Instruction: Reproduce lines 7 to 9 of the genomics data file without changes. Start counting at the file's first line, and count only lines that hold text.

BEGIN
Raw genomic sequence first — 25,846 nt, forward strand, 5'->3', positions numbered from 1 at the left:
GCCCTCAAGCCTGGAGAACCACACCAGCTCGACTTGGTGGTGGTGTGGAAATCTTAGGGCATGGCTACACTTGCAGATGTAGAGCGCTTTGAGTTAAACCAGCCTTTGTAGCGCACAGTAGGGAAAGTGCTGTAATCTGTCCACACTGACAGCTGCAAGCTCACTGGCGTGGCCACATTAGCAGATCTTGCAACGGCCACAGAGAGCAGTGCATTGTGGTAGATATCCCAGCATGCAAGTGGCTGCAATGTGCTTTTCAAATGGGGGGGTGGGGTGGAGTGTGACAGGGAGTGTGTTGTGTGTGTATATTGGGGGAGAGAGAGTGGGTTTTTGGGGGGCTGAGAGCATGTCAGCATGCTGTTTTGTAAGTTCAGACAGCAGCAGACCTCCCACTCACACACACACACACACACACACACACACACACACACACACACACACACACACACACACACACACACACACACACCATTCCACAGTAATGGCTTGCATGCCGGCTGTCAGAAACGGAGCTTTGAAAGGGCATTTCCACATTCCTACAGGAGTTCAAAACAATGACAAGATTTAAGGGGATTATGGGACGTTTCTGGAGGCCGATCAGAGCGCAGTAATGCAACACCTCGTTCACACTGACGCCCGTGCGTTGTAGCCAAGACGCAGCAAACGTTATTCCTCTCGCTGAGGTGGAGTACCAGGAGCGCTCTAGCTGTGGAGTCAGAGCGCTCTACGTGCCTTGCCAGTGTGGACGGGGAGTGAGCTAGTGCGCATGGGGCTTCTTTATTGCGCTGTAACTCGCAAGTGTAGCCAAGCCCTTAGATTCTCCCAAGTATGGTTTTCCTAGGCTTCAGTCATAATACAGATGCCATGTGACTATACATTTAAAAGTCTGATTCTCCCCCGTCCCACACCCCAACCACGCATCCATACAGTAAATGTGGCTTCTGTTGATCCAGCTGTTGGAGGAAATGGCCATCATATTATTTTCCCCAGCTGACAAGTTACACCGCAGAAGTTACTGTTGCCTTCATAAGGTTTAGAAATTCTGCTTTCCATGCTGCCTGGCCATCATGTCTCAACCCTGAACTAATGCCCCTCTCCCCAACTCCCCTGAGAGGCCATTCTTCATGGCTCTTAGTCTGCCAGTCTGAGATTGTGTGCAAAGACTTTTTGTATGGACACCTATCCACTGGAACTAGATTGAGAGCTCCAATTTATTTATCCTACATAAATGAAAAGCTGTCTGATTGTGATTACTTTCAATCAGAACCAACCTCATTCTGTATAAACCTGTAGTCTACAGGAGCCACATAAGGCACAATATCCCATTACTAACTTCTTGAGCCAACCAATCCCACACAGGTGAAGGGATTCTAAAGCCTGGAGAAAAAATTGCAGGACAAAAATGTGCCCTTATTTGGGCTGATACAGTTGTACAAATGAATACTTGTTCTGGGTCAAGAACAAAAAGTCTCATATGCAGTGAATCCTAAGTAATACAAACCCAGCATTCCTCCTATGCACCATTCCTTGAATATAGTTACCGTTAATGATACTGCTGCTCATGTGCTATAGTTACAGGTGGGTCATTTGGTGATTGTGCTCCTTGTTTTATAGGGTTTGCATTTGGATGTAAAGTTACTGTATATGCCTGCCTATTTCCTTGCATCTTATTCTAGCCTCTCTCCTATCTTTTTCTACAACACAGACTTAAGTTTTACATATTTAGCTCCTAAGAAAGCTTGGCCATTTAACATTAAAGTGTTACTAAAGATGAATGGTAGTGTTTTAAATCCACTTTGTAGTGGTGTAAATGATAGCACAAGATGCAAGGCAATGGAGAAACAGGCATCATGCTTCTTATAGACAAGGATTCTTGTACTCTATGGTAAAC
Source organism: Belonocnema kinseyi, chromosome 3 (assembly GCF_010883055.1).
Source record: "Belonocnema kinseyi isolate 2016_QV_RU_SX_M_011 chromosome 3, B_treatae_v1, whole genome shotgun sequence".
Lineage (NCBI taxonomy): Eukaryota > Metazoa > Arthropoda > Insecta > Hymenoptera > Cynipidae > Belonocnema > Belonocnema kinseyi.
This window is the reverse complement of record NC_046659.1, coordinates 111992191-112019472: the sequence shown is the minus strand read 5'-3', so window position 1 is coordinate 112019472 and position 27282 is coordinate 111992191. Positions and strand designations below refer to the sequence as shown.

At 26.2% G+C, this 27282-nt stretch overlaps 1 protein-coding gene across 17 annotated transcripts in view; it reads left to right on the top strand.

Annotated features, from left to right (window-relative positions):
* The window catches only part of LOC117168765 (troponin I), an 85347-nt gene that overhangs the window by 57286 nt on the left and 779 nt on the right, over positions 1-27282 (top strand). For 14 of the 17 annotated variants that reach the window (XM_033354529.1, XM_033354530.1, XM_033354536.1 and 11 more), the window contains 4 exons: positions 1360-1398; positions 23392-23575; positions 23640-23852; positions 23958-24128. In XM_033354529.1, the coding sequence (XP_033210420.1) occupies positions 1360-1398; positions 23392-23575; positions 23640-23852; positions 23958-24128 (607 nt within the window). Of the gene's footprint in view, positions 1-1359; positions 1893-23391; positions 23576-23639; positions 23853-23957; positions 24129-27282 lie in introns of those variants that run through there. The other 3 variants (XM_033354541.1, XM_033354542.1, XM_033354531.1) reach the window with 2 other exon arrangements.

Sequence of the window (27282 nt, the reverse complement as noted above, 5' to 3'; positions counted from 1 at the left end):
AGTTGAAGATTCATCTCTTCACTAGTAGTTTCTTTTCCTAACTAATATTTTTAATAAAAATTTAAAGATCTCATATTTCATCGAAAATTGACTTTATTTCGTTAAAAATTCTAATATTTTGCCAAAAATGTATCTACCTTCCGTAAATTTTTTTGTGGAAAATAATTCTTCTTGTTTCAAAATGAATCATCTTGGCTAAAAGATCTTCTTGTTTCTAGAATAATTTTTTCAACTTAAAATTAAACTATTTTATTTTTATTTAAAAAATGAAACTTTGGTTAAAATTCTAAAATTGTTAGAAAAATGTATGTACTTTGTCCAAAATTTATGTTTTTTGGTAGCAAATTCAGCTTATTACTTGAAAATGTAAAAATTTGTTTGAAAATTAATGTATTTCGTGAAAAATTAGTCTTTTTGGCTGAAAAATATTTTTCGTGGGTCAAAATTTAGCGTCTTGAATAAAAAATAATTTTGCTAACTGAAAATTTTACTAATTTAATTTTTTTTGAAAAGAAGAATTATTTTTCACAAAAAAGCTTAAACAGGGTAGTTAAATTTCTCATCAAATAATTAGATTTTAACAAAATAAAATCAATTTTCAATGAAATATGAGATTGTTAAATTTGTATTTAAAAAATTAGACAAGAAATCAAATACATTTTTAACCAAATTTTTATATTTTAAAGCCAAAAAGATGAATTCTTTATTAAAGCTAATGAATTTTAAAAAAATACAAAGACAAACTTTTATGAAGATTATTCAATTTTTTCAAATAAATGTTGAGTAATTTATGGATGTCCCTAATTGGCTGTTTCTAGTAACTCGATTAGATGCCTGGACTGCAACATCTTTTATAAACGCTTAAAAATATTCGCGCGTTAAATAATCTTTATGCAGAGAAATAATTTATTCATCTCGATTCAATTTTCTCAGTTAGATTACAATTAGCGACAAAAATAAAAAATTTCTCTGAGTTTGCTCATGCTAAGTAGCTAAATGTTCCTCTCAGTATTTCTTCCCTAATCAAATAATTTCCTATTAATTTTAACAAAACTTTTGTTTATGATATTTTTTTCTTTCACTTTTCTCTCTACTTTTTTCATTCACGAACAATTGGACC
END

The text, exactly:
At 26.2% G+C, this 27282-nt stretch overlaps 1 protein-coding gene across 17 annotated transcripts in view; it reads left to right on the top strand.

Annotated features, from left to right (window-relative positions):
* The window catches only part of LOC117168765 (troponin I), an 85347-nt gene that overhangs the window by 57286 nt on the left and 779 nt on the right, over positions 1-27282 (top strand). For 14 of the 17 annotated variants that reach the window (XM_033354529.1, XM_033354530.1, XM_033354536.1 and 11 more), the window contains 4 exons: positions 1360-1398; positions 23392-23575; positions 23640-23852; positions 23958-24128. In XM_033354529.1, the coding sequence (XP_033210420.1) occupies positions 1360-1398; positions 23392-23575; positions 23640-23852; positions 23958-24128 (607 nt within the window). Of the gene's footprint in view, positions 1-1359; positions 1893-23391; positions 23576-23639; positions 23853-23957; positions 24129-27282 lie in introns of those variants that run through there. The other 3 variants (XM_033354541.1, XM_033354542.1, XM_033354531.1) reach the window with 2 other exon arrangements.